Also, being conservative, I can be really anal with my work :mrgreen: .
Hope this helps;
Will, as tall as you are you probably can lay down and touch the other side
Ahhh. You have found my secret, Gary.
Same here as long as it is accessible
I believe the poll question should have included whether or not any ceiling joists or walkways were visible for use.
Many builders only toenail ceiling joists and they have no lateral support other than the toenails. These can twist and fall over real easy so keep that in mind on your next balancing act.
Really depends on the attic. If trusses and deep insulation, I only go farther if I see something that bothers me. Truss purlins are not designed to be walked on. Neither are the bottom chords, if you can see them. I also do not like to compress insulation. Older attics are generally easier to traverse due to lack of insulation, ceiling joists, decking etc. I nearly always traverse older attics.
If I can fit , I will go there. Sure it can be a balancing act in some instances but all it takes is that one time I didn’t try to view the whole attic and sure enough there is the problem I missed.
Question for Todd Allen. how did they secure (3) 5/8 drywall to the joist? It would be almost 2" thick. I’m not questioning you just wondering how.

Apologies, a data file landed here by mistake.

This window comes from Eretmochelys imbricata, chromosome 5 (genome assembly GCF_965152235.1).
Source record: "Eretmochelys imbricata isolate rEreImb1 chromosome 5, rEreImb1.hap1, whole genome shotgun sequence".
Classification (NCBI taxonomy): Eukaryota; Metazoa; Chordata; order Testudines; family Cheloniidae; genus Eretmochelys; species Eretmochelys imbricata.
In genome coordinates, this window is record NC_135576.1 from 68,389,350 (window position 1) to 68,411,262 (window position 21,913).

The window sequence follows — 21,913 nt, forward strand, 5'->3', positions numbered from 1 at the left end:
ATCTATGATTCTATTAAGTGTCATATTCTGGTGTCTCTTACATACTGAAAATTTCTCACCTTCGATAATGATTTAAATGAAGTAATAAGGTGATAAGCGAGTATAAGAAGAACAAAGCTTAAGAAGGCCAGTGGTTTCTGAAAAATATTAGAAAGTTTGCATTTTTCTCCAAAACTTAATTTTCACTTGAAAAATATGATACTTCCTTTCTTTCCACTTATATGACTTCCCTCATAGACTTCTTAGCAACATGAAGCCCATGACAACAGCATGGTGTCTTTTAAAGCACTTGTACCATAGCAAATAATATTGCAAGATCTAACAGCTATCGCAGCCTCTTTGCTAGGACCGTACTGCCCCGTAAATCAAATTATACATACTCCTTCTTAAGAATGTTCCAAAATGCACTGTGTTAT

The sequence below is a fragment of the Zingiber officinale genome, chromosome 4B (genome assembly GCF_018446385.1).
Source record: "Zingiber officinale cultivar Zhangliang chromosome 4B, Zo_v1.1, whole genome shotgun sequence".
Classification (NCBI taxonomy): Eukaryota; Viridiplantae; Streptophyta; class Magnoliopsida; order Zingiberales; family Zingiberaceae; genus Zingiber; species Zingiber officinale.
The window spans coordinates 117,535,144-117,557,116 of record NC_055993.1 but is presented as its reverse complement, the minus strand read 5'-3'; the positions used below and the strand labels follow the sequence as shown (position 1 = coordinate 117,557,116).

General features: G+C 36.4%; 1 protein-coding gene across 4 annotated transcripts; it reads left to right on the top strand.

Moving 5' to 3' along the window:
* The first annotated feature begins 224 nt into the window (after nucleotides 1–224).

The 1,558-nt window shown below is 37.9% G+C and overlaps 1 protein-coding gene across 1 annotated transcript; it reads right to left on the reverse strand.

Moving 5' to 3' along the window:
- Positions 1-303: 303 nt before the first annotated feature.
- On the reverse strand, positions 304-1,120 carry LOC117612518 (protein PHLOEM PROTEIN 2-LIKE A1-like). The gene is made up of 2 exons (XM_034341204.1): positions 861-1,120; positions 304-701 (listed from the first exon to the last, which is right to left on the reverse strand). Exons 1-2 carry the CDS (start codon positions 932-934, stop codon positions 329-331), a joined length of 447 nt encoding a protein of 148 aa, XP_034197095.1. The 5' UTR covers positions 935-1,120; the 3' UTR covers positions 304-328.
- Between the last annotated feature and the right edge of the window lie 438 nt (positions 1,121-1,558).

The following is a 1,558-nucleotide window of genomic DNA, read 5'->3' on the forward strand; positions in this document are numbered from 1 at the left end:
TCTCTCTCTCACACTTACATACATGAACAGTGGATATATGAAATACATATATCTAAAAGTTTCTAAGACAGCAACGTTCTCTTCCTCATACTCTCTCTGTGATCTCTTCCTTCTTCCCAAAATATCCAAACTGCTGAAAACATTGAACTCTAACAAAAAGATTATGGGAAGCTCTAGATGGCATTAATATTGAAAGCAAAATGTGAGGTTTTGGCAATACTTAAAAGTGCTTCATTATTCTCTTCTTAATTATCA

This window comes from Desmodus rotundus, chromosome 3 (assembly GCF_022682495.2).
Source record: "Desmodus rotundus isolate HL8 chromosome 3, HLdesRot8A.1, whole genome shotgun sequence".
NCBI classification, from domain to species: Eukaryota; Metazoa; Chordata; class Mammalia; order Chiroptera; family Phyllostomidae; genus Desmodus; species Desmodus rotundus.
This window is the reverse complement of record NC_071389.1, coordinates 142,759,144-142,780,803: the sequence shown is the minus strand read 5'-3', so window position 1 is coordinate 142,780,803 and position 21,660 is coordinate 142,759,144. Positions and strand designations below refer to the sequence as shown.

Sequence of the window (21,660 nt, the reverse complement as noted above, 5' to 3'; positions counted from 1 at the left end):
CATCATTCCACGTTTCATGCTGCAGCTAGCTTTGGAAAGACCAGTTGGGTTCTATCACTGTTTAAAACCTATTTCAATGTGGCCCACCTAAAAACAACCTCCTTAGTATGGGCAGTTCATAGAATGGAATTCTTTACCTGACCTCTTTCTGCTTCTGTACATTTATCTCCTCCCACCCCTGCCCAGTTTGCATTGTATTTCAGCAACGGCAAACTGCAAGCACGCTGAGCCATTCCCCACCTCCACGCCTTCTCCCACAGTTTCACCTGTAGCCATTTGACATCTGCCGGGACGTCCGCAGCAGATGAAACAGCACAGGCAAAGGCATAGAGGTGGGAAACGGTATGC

I turn on the bathroom ventilators and try to find them in the insulation if possible. Probably 25% of the time, they have no ducts at all and are 100% covered by insulation. Ceiling moisture damage will result over time.
If you walk on 2 x 4 engineered trusses and make sure that you are over a support wall and step close to the webs, there is no problem.
As to the insulation, I usually walk the attic in ‘chinese slippers’, with flexible rubber (and insulated) soles and canvas sides. It is very easy to ‘feel’ your way along.
Also, get yourself a UV flashlight. I have found many attics that look OK from the scuttle hole, but when I shine the UV around, I get all sorts of light ups, usually from mold from water infiltation.
Better quality, you can charge more. :mrgreen:
I seldom get to see an attic I can get into.
Here in Canada most attic entrances are in the master closet .
Small opening full of clothes.
The Attic usually has 8 inches blown in cellulose insulation.
I get enough of the insulation falling on the cover I have used in the closet with out going into the attic.
I can see me bringing about a bushel of insulation down on my clothes . Trying to get out side to shake it off and the trail through the home .
I try and make sure I get a good look from the attic entrance but no way will I go all the way into the attic.
Does anybody check temp? I check temp & RH outside, inside & the attic. Doug
Come on now, we know why you have a UV light, let loose! You bought it so you can use it on all those blacklight posters you hung onto from the 60’s!
Actually I’ve been looking for one but have not found one worth buying yet. Most are very weak and you wind up having to get right up to the area to use it. Those that are comparable to even a mag lite burn through batteries so quick it would be difficult to use for long. Do you have a preference on a UV Light brand, model? Have you found different wavelengths better for one inspection task over another? Any other advice on the lights from your experience?